Actually John, this story quotes energy production (in TWh) not capacity additions. So it already accounts for differing capacity factors of wind and coal.
"Thermal power use, which is predominantly coal, grew by only about 0.3 percent in China during 2012, an addition of roughly 12 terawatt hours (TWh) more electricity. In contrast, wind power production expanded by about 26 TWh."
However, it's somewhat mislead for another reason: the reason coal output grew so little this year is because coal output was very high in China in 2011. That's because 2011 was a low precipitation year in China, and hydropower output (which supplies a big slug of China's power) was very low, with coal plants making up the shortfall. Rainfall and hydro generation rebounded substantially in 2012, up 196 TWh year-on-year, versus about 26 TWh for wind.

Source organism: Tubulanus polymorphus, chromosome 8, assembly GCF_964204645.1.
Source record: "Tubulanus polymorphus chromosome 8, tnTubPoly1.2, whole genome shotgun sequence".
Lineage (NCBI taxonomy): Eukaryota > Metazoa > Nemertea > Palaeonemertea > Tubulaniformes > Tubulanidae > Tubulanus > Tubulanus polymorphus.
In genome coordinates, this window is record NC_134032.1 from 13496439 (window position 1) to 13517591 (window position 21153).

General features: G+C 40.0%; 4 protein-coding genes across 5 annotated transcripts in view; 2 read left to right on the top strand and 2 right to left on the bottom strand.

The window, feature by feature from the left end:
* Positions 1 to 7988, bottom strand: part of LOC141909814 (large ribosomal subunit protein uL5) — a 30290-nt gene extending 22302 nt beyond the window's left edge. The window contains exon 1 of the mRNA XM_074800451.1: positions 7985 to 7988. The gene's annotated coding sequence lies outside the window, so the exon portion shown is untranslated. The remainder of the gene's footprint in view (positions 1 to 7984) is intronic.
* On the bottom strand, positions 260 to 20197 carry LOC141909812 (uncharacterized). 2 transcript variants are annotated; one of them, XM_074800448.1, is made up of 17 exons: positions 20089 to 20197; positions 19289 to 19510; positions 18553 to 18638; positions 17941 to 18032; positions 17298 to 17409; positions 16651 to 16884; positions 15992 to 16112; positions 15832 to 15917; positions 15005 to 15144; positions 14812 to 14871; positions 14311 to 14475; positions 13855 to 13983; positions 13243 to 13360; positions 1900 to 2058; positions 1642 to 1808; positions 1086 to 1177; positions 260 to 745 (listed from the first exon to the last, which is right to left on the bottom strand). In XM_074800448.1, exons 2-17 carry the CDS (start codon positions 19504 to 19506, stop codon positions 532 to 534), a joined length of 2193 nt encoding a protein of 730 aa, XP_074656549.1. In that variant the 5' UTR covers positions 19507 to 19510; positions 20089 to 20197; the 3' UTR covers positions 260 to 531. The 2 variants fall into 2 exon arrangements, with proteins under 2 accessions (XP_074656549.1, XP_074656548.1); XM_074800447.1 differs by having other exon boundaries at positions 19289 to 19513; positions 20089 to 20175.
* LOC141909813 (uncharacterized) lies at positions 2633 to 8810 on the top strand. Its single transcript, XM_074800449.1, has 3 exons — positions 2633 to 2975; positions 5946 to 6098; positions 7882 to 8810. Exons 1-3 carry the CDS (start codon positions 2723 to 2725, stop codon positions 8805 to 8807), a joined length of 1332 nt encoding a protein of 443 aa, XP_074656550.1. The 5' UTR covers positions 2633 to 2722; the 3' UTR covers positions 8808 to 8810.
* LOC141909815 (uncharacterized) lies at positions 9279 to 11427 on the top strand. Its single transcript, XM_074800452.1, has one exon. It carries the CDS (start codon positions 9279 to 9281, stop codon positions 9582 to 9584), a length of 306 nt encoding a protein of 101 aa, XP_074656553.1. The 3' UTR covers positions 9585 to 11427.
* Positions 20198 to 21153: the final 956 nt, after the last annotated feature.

So yes, growth in actual wind generation exceeded coal-fired generation this year. But that's less a sign of wind's rise than the yearly fluctuations of hydro and coal output driven by precipitation patterns.
Wind is growing fast in China, but has not yet eclipsed coal. And as you say, hopefully these trends do not lose momentum in the near future.
For more on China, see this "2012 energy report card" from Trevor Houser at Rhodium Group. A hat tip to Trevor and Robert Wilson for explaining these trends to me on Twitter yesterday.